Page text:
My experience in my ER was horrible. I waited 5 hours to be seen by the doctor. My husband had to go out to the nurse's station and drag a nurse into my room to give me pain medicine. The nurses, PAs, and MDs kept insisting that the pain had to be coming from my ovaries. The CT scan showed that the pain was actually in my appendix, which was severely inflamed. While I came into the ER at 0900 in the morning, I didn't get taken to the OR until 2200 that night. Before going into the preop area, they took my glasses. Then they brought me my consent to sign. When I said I couldn't read it without my glasses, the nurse told me, "OH you don't have to read it; it's just a piece of paper that lets us give you anesthesia." 4 different people - 1 surgeon, 1 anesthesiologist, and 2 nurses - came up to me in the preop area and said that they would be "assisting me" with my gallbladder removal. Since I was having my appendix removed, that didn't exactly inspire confidence in me.

    After my sugery, they put me in a semi-private room with a patient with MRSA. They also talked so loudly to and about this patient that I heard every single detail about her medical care. So much for HIPPA. I asked for medicine for nausea, then I asked for ice because my mouth was dry. My nurse told me I could have one or the other, because if I needed medicine for nausea, then I didn't need to have any ice. My husband, irate at this point, said she better bring both. She did - 2 hours later. Then she made my husband leave, threatening to call security if he didn't. I called out for pain medicine repeatedly. She gave me half my ordered dose of demerol, and then never came back to assess how effective it was. I called and called for more pain control; she finally came back after 2 hours and told me I couldn't have anything else. I told her I was a nurse, too, and that I knew that if a patient was having severe, unrelieved pain despite the ordered pain medicine, then it was her JOB to call the doctor and get a different order. She then looked at my chart and said, "Oh yeah, you can have some oral stuff." She gave me tylenol with codiene. I'm allergic to codeine. Which I told her. Which was written on my allergy band and on my chart. She had looked at the wrong chart and brought me the wrong medicine. After 45 minutes, she finally figured it out, and brought me Vicodin. I never saw her again.

    The PCA "helped" me to the bathroom. I was holding my IV pole for support. She grabbed my hand, wrenched it off the pole, and forced me to grab the IV pump itself, saying it was sturdier. So I grabbed it, and of course, it wasn't screwed on correctly, and it slid down the pole, causing me to stumble and almost fall. I declined the PCAs assistance to help me back to bed.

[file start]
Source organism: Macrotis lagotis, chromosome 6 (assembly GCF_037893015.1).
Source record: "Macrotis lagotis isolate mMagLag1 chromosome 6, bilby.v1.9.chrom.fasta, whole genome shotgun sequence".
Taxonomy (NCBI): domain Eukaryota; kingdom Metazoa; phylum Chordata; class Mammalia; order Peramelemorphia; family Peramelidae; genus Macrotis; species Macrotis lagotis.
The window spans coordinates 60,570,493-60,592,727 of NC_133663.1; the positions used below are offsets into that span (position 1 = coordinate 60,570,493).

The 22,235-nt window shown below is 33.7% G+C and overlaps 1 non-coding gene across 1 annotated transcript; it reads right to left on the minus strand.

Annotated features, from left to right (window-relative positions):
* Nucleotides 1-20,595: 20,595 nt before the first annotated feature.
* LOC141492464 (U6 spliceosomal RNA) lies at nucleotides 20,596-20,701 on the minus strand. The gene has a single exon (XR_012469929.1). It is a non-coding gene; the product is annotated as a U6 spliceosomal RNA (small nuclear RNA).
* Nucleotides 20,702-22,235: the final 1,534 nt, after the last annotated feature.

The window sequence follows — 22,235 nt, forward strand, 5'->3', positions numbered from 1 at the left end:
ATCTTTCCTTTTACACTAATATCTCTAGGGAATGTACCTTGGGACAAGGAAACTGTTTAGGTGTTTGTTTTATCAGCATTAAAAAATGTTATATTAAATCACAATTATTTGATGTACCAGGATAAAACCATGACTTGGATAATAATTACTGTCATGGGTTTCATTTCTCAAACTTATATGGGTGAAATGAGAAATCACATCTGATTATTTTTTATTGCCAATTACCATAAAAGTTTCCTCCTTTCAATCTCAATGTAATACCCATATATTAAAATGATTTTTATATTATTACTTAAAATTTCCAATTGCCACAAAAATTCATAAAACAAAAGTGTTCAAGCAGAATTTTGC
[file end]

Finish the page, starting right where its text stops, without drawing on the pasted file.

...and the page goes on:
I couldn't go back to sleep so I turned on my light to read. The PCA came in 3 separate times and turned my light off, telling me, "You should be asleep." So I had to turn it back on.

    In the morning, when my husband arrived, I told him about my night. He was furious. We called the day shift charge nurse into the room and complained about my night. She went out to the desk, called the night nurse at home, and then came back to my room. She said, "Well, I just called Nurse Nancy at home, and she said that everything you said isn't true. You must just like a lot of attention." I thought my husband would blow a fuse. I told her to get my doctor into the room asap, otherwise, I was leaving AMA. My day shift nurse then came in and said that she had 6 patients that day, so she didn't have a lot of time, and if I needed anything, then I should tell her now. I told her as well that if my doctor didn't get here within an hour or so, I was leaving AMA.

    When my doctor showed up, he wrote my D/C orders immediately. I had to take out my own IV, and even though hospital policy says a patient has to be wheeled out in a wheelchair, I walked because my nurse was too busy to find a wheelchair for me.

    It was a horrible experience. I wrote complaint letters to the nurse managers of the ER, OR, and the floor where I stayed, plus the CEO of the hospital and the medical director. I never heard anything back from anyone.

    I was tempted to quit my job at that point and work for a better facility, but I like my job, and my unit is nothing like that. Sometimes I still wonder fi that was the best decision to make.

    Some people have told me that the financial break should have made it all worth it. The total bill for the ER visit, surgery, and overnight stay was $36,000. We only paid about $300. But I don't think so. I'll never go there for care again, no matter how much it will cost elsewhere.

    I sure hope you get a better response to your complaints than I did. I also hope you find a way to heal from your experience. Obviously mine is still causing me a lot of anger. I hope you fare better than me. My thoughts are with you.
  5. by   gitterbug